He meets a friend with parents who are also emotional dysfunctional in life. Their emotions also ruling their lives because they do not know any other way of coping, or any other alternative. Except to be emotionally reactive. 


Jake is now recognising this appears to be life and tries to settle into this fragmented existence, believing it is the only reality.



During the next 11 years Jake is taught by the school system that the only way in life is a good education, 





because education will give him a job, and a future.



A future to buy what he wants. And all this will make him happy. And he follows this directive as no other alternative has been offered to him.

And when he reaches 16 years of age, he realizes it is all a lie!






Jake does not find it easy to get a job, and most jobs are casual. Jake and his friend find that life is insecure and not quite what they had been taught. 



He is unable to buy the things he wants, and cannot grow in our economic society life as was taught to him.


Jake is now in emotional turmoil. This is the only way he has been taught and experienced life. To deal with life through his emotion. He is suffering. He sees no alternative as no alternative has been offered to him.



Jake is sent to a therapist but the therapist is taught to help Jake fit in with the society he doesn’t relate to. His emotional turmoil is so great he contemplates suicide.



To find relief from his trauma he consumes himself in risky behaviour. Alcohol, drugs, sex and more. He disappears in the world of TV and entertainment. He is desperately looking for relief and answers. He can’t find any.



He reaches the brick wall of despair. He can’t move. He is stagnating in a reality that is suppressing his psyche with no alternatives. He hasn’t been taught that behind the brick wall there is another reality.





If only Jake was told his parents succumbed to a primitive brain function that results in no thought for his future, only selfish pleasure.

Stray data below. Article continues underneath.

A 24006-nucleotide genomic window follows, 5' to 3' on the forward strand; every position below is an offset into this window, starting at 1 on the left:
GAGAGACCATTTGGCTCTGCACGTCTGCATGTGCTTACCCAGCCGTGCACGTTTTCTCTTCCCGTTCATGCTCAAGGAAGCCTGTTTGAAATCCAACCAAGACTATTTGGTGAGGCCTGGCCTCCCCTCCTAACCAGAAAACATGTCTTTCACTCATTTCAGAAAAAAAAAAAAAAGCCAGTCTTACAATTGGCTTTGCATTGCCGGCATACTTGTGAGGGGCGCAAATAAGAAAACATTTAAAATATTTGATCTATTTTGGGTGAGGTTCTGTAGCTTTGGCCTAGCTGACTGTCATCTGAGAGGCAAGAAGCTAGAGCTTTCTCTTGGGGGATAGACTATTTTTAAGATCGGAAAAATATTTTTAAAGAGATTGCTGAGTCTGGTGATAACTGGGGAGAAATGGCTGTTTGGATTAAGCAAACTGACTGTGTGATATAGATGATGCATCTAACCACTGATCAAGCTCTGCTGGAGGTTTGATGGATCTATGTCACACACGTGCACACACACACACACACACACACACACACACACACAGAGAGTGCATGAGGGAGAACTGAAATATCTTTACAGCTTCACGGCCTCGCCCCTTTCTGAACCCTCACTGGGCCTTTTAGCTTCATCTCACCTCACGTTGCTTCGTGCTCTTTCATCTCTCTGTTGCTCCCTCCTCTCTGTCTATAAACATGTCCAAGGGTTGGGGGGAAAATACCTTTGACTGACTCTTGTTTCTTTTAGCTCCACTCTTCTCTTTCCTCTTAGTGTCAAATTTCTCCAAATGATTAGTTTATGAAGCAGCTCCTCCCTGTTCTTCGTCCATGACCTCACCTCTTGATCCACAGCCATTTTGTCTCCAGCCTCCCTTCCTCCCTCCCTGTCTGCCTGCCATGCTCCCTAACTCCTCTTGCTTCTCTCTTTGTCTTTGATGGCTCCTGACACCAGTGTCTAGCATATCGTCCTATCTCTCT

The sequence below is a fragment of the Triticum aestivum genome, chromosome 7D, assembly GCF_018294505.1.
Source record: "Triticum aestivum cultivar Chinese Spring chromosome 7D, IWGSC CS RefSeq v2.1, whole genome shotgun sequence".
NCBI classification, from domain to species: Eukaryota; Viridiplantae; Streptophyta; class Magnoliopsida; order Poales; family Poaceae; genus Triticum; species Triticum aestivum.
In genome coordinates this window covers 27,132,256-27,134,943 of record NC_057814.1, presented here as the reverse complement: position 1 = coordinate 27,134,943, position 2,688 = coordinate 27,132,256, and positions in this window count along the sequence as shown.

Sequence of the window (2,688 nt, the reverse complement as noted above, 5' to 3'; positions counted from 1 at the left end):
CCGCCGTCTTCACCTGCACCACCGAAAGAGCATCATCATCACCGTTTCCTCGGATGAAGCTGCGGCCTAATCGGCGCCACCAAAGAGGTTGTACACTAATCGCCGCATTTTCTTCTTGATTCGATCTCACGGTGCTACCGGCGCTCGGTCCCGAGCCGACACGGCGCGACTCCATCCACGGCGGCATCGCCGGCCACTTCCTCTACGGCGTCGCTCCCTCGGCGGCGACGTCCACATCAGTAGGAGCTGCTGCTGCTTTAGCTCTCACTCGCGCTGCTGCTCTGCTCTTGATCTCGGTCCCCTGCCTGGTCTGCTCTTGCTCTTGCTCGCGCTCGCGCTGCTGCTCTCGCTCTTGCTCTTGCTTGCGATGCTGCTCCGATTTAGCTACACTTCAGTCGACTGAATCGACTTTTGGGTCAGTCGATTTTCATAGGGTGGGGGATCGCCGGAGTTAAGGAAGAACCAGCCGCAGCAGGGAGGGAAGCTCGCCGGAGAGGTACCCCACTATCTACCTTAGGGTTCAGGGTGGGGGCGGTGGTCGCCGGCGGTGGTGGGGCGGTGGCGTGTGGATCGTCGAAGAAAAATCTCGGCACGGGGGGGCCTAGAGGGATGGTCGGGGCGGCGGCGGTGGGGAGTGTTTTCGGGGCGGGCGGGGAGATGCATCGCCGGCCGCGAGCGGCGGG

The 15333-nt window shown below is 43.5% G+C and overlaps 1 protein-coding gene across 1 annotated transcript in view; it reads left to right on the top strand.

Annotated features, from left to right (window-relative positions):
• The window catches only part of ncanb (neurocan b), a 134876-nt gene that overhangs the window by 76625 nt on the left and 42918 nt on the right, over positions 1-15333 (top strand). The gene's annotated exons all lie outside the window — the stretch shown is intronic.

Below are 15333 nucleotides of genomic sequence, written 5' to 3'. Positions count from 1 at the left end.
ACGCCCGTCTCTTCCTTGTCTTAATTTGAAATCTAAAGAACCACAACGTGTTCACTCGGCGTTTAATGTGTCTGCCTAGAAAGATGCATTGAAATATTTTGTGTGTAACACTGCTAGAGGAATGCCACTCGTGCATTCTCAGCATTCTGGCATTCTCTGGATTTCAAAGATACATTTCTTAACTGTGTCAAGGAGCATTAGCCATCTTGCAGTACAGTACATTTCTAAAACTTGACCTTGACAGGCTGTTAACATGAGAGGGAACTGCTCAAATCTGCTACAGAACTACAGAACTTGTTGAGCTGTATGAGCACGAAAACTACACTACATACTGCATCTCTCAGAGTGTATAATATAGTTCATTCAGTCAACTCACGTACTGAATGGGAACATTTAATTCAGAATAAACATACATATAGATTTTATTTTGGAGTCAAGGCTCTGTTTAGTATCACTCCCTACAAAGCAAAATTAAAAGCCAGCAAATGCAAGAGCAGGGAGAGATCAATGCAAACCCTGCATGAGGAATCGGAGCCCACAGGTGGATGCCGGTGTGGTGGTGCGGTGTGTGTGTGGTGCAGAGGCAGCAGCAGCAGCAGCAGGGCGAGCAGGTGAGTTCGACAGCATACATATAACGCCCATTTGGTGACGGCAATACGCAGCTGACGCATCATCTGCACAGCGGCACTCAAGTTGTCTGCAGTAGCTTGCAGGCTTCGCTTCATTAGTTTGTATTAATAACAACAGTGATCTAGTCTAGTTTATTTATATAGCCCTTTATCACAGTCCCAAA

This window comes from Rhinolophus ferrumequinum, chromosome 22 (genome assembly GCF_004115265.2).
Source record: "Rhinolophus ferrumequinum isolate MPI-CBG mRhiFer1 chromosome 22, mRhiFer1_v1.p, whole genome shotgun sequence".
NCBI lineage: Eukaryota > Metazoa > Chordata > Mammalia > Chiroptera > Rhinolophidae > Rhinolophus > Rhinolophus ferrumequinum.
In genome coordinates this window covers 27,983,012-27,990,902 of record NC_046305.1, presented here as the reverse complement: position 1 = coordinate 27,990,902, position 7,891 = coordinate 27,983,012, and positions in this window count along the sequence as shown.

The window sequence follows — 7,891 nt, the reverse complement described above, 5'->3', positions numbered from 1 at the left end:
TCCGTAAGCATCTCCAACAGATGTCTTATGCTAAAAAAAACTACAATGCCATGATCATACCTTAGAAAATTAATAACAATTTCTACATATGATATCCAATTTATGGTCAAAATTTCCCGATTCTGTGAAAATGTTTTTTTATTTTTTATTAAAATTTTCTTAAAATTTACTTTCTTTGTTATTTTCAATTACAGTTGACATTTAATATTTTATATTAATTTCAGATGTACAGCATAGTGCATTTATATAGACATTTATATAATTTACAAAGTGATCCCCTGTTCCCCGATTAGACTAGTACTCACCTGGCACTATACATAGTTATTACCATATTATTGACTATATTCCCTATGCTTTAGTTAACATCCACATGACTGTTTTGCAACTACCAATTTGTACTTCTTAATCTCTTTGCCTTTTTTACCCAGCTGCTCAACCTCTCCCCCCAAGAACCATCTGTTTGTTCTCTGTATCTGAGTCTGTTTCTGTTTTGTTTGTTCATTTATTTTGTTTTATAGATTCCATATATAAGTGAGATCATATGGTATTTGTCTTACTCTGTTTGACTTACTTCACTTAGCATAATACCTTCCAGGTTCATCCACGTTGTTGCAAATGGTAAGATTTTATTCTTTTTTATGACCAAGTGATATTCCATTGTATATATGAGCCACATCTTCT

If only his parents knew that while Jake was in uterus, he was listening to all their emotional conflicts that resulted in a negative influence on Jake’s psyche and eventual growth of negative emotions.


If only Jake was told there is a part of his brain that can override and regulate emotions. 



Enabling him to think coherently with focus and control. 




Providing an intelligence and giving his life purpose. 
But Jake wasn’t told this.






If only Jake’s parents knew their emotional dependence on alcohol, drugs, reactions, and associative negative personal abnormalities were having a negative influence on Jake, 

and unknown they were producing a child associated with life’s negativity.  But Jake’s parents did not know this.


If only Jake was told the school system has its limits.  And depending on societies economic structure, Jake may have difficulty finding a job when he reaches adolescence. Jake wasn’t told this. If he was told this reality his choices would be more realistic. 


If he was taught that life's happiness is not about what he acquires, or external wants and needs, he would have had a more balanced approach to life. Jake wasn't told this.




This resulted in Jake and his friend slipping into a depressed state.






So, Jake reached adolescence and found confusion and disillusionment. A whirlpool of emotional misfunctioning….and he got angry, because he did not know any other way.



It is no wonder he entered the world of escapism to find some relief from his turmoil.




It is no wonder he reached the brick wall. Because no alternative was explained to him, even though the alternative is just behind the brick wall.



If only Jake had been given all this knowledge in life, he could have created another person and be free of the emotional dyslexia forced onto him. He could have grown up to be another person. He would have had the opportunity to find Personal Peace. 

      He didn't have this opportunity.




Jake was now at the brick wall and he has to make a choice.





He either gives in to his emotional turmoil or give in to the society he knows no alternative. He makes a choice - the only choice he had been taught.



Jake chose society life. Even though he felt incomplete. Even though he felt there was something missing. Even though it troubled him.



Jake went through life feeling an emotional loss. A sense of something missing. And he didn’t know why.



At 80 years of age Jake lies in a hospital bed. A nurse is holding his hand. He is dying. He moves his head to the right and looks up at the nurse and says: “What is life all about nurse?” She ponders for a moment and says: 

"It's quite simple Jake. We need to teach our children there is more than what we see in society and more than what society offers. If we do that, we can find our purpose in life, because it's all about knowing what's inside and not what we see outside."



He looks up at her for a moment, moves his head, looks up at the ceiling, closes his eyes….and dies.



“To know ourselves is to be free of emotional disturbances and allow ourselves to see life as an inner meaning rather than external superficiality.”




(c) Mitchell Zen